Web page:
EXCLUSIVE: Nisa makes rebates harder to achieve for retailers

Nisa has increased its rebate thresholds, making it tougher for retailers to qualify for them

nisa WSP reduction


Nisa is to make it harder for retailers to qualify for rebates through raising the weekly spending thresholds required to achieve payouts.

A message from Nisa to partnered stores, seen by Better Retailing, shows that from 1 October retailers must spend an extra £1,000 per week to qualify for the lowest rebate tier.

To achieve a 1% rebate the average weekly spend requirement has increased from £4,000 to £5,000. For a 2% rebate, the threshold has increased from £6,500 to £7,500. For a 3% rebate the threshold has risen from £9,000 to £10,000. For a 4% rebate, the threshold has risen from £12,000 to £12,500.

Nisa stores can still earn an extra 0.5% rebate by stocking a credible range of Co-op own-label.

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The changes further widen the gap with Booker’s Spend and Save rebate tiers. At every level, Nisa retailers now need to spend £1,250 per week more than Booker supplied retailers to achieve the same basic rebate tier.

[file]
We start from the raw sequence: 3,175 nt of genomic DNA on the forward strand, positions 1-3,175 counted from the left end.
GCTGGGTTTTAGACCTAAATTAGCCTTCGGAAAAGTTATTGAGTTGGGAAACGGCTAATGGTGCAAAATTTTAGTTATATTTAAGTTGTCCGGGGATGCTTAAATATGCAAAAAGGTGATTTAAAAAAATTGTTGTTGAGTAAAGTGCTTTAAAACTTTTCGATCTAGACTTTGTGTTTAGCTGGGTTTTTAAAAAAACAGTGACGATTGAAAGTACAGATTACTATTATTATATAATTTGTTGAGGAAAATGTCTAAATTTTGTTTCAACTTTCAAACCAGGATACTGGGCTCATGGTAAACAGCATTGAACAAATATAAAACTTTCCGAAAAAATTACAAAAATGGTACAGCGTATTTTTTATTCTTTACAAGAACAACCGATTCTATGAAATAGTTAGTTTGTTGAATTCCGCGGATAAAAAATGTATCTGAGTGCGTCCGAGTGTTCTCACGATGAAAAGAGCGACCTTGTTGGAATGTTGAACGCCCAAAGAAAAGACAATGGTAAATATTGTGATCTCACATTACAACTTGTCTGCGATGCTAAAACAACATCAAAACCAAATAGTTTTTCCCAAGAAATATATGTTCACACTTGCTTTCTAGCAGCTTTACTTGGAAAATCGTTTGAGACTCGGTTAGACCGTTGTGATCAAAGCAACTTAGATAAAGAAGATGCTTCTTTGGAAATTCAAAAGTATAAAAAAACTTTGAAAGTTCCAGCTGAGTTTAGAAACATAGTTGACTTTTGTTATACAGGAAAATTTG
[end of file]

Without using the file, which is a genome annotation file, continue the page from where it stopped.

Asked about the changes, a Nisa spokesperson told Better Retailing: “The Fresh Rewards rebate banding tiers have remained unchanged since they launched, whilst others within the industry decided to align their tiering systems against inflation last year. Following valuable retailer feedback, an ongoing trial is currently shaping a further update to the Fresh Rewards scheme which will be communicated to customers in due course.”

The spokesperson said Nisa’s rebate bandings ‘remain competetive against other symbol groups’ and that the changes are the first step towards “a revised rebate scheme which is currently being trialled with several Nisa retailers.” Nisa added that it had invested in lowering the wholesale prices of ‘thousands of product lines’ this year and that feedback from retailers had been ‘positive.’

A Nisa representative previously said further changes to rebates had been push backed until 2024 in order to ‘fix [their] pricing strategy’. Already in 2023, Nisa amended the Fresh Rewards rebate scheme to allow the portion of rebate previously only spendable on store developments to be paid out in cash. It is also expected that Nisa’s current requirement that stores stock a ‘credible’ range of Co-op own label to receive the maximum rebate payments will soon be scrapped.

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